The sale at Christie's in New York of a Shakespeare First Folio and other early copies of his work has raised $14 million, of which $12 million was accounted for by the First Folio itself. The folio has far exceeded pre-auction expectations that it would draw up to £2.1 million.
This figure broke existing records for a collection of Shakespeare's plays, and indeed for any 17th-century book. The cost reflects not just the rarity of the book itself, but the unique position that Shakespeare holds as the greatest playwright in history, whose works continue to fill theatres - and, indeed, cinemas - nearly four hundred years after his death. That he should also pack auction houses comes, therefore, as no surprise.
The first folio was part of the Berland Library which contains the Four Folios of Shakespeare. The library was built by real estate mogul and avid collector Abel Berland. This 1623 edition is the finest copy in private hands and is one of only three complete Folios in the United States.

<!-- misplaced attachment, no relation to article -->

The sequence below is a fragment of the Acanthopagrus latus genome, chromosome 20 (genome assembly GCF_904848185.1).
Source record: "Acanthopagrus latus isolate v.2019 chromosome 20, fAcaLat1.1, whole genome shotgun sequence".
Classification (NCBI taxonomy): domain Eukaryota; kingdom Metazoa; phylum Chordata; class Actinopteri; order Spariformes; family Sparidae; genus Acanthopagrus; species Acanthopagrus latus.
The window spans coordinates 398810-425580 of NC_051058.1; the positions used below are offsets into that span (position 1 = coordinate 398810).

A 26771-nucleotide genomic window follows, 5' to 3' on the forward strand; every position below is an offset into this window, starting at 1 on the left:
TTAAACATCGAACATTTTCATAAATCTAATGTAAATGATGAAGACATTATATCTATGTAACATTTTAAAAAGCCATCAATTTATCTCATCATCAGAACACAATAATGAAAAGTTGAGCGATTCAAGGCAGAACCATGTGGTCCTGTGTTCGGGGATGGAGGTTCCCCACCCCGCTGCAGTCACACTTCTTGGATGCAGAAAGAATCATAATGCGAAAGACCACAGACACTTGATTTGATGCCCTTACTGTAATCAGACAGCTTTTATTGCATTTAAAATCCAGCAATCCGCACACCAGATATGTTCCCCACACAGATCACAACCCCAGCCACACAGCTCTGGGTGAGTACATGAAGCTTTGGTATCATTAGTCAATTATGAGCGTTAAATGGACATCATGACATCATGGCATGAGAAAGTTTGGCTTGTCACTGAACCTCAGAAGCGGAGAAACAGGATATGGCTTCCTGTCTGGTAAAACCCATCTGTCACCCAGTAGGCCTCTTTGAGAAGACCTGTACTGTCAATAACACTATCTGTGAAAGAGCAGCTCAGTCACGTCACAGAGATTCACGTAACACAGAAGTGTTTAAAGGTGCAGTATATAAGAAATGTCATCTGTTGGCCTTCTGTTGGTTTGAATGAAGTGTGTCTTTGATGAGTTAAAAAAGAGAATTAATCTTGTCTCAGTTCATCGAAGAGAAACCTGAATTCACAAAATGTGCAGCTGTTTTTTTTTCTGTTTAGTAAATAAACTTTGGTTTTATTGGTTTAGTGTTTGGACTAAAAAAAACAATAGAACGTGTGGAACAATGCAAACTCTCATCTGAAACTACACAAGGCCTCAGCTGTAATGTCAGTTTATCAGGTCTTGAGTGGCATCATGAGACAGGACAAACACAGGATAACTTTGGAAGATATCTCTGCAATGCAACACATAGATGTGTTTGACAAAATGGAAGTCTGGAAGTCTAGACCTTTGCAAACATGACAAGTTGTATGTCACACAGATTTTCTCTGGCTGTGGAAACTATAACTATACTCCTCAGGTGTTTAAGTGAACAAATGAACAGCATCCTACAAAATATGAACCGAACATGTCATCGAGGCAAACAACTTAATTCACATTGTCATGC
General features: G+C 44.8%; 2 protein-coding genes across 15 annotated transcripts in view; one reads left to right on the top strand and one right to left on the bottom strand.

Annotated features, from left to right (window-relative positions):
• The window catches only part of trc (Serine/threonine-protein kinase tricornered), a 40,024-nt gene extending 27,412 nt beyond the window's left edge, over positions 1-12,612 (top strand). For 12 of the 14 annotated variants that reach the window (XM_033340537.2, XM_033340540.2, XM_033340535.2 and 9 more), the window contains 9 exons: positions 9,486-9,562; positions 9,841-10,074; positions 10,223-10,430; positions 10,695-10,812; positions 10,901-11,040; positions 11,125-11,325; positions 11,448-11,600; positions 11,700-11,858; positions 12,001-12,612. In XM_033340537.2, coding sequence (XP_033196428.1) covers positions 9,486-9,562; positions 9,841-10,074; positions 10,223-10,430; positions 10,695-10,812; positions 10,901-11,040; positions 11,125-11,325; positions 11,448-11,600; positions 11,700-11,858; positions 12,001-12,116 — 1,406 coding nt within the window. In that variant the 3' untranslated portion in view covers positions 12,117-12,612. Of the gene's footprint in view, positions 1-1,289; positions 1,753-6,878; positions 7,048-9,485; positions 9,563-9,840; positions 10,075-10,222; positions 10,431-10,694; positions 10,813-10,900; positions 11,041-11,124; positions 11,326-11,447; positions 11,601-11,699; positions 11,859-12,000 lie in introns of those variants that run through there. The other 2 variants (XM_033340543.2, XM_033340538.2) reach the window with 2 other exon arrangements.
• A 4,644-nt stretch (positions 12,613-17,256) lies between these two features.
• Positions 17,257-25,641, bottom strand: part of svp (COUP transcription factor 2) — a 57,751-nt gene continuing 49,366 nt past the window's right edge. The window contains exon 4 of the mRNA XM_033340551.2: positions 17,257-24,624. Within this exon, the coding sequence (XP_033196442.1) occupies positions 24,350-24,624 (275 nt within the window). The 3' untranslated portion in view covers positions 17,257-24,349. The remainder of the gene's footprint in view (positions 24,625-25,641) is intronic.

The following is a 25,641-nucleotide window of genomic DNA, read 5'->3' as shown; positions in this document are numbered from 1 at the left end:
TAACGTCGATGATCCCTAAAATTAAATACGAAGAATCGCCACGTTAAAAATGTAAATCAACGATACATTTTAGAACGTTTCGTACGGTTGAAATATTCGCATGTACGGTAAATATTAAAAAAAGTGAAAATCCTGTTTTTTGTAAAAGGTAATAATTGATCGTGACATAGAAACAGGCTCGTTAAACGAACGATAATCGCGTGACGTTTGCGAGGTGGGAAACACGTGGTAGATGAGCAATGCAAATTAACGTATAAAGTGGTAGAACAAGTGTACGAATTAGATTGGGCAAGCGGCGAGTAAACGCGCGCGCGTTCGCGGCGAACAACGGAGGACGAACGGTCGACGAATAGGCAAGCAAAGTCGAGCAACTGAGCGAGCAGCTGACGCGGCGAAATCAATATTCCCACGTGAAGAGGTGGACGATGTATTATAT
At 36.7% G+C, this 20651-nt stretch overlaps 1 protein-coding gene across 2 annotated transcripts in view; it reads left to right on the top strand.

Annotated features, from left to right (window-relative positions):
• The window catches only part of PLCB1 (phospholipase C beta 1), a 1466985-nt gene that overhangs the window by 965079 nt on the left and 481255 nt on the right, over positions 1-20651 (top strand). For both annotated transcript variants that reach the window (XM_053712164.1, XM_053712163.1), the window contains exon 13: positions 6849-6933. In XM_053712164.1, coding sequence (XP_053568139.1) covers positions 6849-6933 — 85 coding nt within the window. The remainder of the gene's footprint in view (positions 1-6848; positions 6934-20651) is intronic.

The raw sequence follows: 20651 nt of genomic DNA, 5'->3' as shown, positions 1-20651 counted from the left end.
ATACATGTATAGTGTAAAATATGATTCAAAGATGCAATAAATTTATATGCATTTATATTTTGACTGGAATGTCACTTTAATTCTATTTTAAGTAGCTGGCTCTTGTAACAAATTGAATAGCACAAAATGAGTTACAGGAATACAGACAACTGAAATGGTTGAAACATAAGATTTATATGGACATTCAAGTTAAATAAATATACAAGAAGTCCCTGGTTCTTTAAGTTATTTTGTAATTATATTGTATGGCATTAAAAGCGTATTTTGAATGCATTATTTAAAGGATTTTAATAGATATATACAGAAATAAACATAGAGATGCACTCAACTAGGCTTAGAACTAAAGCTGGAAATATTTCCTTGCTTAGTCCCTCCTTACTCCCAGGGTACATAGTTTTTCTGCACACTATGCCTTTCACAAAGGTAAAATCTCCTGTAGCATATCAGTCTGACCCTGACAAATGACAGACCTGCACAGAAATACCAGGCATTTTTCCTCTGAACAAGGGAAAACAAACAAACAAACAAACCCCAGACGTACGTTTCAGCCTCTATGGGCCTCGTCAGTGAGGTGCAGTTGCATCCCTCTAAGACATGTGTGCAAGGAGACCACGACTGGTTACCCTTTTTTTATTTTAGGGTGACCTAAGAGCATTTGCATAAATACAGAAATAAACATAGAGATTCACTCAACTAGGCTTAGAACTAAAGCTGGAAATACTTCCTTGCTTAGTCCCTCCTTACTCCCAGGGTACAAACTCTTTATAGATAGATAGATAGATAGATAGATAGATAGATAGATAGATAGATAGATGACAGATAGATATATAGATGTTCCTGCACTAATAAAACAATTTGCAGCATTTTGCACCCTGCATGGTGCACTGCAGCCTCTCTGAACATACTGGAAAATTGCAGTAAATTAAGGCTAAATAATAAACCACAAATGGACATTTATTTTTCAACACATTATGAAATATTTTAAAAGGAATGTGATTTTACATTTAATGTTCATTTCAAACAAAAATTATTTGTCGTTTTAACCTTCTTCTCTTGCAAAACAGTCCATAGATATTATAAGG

In 1744 the Folio passed by marriage into the John Dryden family and remained there until 1913, when it was sold to Bernard Quaritch. Dr. A.S.W. Rosenbach of Philadelphia, called by Nicholas Basbanes the "20th Century's best-known bookseller," became repeatedly involved with this Folio, being the agent for its passing into the hands of Commodore Mortimore Plant, Frank Bemis, and Morris Wolf, father of Edwin Wolf II and Manager of Rosenbach's Philadelphia shop. In 1961 it was auctioned at Sotheby's in London and bought by dealer John Fleming of New York City for Marjorie Newton, who acquired it to give as a gift to her alma mater. A dispute, however, interfered with the donation, and it was returned to Fleming. Berland bought it in 1970.
Ten years ago a later edition of the first folio sold for £1.4 million.
—by Paul Webb Theatrenow